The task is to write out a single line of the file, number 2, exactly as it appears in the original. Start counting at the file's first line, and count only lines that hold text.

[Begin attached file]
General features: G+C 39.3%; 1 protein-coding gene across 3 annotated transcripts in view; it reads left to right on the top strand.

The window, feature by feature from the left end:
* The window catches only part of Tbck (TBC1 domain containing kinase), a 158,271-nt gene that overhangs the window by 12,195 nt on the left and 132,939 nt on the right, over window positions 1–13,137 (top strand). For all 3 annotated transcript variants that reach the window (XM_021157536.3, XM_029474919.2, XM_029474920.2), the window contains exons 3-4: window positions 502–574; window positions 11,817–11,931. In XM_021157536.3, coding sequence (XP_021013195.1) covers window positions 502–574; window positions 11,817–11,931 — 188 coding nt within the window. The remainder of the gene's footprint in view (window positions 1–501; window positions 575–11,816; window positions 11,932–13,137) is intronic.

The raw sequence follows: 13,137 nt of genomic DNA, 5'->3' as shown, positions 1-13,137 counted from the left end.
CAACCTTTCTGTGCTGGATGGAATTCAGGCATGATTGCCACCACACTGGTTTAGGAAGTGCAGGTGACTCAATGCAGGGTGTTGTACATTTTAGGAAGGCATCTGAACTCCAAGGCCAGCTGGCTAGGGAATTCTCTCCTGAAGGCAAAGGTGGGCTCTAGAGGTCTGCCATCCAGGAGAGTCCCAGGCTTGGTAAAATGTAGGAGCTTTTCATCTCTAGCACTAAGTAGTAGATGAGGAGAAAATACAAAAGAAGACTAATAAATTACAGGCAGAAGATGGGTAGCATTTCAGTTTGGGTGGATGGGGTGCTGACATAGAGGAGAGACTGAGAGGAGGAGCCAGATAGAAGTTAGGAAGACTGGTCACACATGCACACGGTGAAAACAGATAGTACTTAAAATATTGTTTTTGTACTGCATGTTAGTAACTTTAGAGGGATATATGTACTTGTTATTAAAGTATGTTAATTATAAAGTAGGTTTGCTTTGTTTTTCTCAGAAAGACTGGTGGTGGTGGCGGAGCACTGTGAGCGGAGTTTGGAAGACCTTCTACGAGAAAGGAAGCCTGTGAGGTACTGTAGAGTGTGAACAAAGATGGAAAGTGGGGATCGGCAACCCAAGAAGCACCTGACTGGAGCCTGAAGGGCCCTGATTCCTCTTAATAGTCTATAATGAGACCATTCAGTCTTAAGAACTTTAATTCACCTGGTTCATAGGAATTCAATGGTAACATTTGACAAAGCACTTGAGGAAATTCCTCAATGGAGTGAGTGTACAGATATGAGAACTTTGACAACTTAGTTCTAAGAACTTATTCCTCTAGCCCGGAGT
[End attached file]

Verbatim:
The window, feature by feature from the left end: